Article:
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Case or Controversy Exists between Insurer and Insured Despite a Judgment in Favor of Insured in Underlying Suit

October 2001

The United States District Court for the Northern District of Texas has held that the entry of a judgment in an underlying action in favor of an insured officer and company does not affect the court's subject matter jurisdiction over the insurer's declaratory judgment action concerning the underlying litigation. Federal Ins. Co. v. COMPUSA, Inc., No. 3:01-CV-0593-D, 2001 U.S. Dist. LEXIS 15547 (N.D. Tex. Sept. 26, 2001).

Following a Texas state court jury verdict against an insured company and director for $234 million, an insurer filed suit seeking a declaration that there was no coverage for the Texas action because of the insureds' late notice. After the declaratory judgment action was filed, the Texas court in the underlying case entered a "take nothing" judgment in favor of the insureds. The plaintiffs appealed that judgment. The insureds then moved to dismiss the federal coverage action for lack of subject matter jurisdiction or, in the alternative, to stay the action. They argued that because they had prevailed in the underlying case, there was no live case or controversy in the federal insurance action.

The court rejected the insureds' contention. First, the court noted that there were settlement discussions ongoing to which the insurer might be asked to contribute. If the court did not determine the insurer's coverage obligations, the insurer would be faced with the choice of either contributing to the settlement even though it does not believe it has any obligation to do so or refusing to contribute and expose itself to a bad faith suit. Second, the court observed that the take nothing judgment could be reversed on appeal. Finally, the court emphasized case law finding that a final determination of the insured's liability is not necessary for there to be an actual case or controversy.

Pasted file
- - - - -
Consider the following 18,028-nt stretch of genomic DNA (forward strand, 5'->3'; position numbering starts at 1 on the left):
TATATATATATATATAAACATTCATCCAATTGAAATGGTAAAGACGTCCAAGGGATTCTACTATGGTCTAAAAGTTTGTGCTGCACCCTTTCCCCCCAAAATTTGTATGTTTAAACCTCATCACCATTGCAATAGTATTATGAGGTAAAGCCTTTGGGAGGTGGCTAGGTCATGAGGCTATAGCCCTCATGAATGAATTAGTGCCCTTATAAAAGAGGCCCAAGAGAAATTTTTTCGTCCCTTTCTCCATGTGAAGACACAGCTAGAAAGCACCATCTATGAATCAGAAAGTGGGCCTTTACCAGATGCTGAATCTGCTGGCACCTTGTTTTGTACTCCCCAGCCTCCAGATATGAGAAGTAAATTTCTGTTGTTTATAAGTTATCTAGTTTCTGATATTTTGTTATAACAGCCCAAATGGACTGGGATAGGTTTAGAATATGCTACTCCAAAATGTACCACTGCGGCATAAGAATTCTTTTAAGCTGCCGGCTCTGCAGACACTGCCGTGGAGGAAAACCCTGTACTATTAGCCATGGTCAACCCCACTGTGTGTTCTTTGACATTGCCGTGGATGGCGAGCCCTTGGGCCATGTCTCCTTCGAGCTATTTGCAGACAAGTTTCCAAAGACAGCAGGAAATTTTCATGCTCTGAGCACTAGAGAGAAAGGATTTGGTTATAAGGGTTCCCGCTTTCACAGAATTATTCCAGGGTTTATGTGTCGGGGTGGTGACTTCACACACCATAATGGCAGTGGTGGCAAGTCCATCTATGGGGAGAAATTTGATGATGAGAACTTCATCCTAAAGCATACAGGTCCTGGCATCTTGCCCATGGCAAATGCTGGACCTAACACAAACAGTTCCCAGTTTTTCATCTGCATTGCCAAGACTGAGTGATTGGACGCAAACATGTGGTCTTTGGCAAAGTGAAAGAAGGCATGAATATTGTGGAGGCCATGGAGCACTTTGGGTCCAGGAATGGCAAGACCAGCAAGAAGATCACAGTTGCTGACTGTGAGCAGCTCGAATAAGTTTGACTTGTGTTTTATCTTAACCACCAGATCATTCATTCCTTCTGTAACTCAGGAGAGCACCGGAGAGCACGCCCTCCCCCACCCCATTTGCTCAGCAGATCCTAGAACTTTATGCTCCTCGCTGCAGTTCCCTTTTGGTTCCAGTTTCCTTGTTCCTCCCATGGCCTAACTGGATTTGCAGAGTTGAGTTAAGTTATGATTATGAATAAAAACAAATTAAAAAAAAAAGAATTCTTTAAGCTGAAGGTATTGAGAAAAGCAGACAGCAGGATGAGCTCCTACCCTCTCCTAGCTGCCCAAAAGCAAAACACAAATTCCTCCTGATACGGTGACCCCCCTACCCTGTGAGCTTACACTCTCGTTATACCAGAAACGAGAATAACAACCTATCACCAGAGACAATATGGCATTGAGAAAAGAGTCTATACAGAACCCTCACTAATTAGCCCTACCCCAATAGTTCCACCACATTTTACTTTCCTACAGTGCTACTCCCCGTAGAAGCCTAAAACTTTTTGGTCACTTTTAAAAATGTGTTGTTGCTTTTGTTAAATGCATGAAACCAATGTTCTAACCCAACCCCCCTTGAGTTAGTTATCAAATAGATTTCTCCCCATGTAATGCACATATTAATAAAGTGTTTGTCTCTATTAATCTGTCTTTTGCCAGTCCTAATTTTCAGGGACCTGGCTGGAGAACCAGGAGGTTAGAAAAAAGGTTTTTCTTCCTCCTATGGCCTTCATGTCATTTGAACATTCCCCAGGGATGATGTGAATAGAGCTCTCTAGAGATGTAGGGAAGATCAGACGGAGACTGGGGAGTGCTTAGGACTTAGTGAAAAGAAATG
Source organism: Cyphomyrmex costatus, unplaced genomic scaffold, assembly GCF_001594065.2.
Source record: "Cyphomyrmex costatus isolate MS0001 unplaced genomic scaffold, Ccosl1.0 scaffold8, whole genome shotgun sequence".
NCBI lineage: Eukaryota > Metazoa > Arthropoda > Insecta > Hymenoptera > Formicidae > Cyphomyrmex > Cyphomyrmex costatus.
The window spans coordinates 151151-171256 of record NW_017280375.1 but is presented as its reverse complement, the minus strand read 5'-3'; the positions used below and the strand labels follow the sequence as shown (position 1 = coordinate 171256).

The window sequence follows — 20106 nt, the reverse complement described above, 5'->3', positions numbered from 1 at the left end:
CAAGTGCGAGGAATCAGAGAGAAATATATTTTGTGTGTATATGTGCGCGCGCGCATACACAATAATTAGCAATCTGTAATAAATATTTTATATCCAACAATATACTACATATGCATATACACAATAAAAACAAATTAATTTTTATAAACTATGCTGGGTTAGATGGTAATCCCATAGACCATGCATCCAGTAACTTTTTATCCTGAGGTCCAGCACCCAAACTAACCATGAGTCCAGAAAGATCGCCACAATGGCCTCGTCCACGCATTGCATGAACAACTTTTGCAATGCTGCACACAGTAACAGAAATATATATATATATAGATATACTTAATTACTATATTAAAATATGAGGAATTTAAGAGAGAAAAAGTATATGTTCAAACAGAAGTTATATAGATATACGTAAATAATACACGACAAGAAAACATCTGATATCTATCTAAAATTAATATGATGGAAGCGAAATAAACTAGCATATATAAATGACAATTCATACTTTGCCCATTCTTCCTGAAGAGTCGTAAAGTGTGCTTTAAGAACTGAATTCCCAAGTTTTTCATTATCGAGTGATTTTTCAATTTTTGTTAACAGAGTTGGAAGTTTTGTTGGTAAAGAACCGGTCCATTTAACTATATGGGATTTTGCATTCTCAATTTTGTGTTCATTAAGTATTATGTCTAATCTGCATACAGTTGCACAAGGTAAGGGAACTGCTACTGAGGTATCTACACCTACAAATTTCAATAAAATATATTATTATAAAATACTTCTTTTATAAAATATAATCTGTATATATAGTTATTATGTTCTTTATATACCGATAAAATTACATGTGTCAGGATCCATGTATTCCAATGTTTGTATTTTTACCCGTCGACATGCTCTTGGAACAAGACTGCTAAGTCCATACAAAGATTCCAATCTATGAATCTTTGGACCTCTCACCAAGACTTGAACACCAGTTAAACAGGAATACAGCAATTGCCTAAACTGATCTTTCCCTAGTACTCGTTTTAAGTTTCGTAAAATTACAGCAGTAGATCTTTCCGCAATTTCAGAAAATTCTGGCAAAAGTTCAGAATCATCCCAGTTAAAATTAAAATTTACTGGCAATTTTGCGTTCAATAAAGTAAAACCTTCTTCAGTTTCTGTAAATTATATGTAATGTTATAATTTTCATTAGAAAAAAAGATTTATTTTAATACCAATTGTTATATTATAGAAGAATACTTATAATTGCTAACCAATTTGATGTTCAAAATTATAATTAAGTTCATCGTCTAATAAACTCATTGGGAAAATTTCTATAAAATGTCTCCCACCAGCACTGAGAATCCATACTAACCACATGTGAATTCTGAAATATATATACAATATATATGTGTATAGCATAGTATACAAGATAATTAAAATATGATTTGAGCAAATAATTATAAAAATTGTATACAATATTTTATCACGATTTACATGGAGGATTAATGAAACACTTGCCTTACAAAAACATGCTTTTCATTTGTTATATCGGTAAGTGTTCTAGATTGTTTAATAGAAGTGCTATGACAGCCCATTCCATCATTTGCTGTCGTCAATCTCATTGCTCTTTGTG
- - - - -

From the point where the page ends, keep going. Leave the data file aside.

The court also denied the insureds' motion to stay the action pursuant to the court's discretionary authority in declaratory judgment actions. Noting that such discretion exists when supported by considerations of "practicality and wise judicial administration," the court found no such factors present here. The insurer's late notice defense could be decided "without a significant expenditure of judicial resources," and the issue did not depend on any rulings that would occur in the underlying litigation.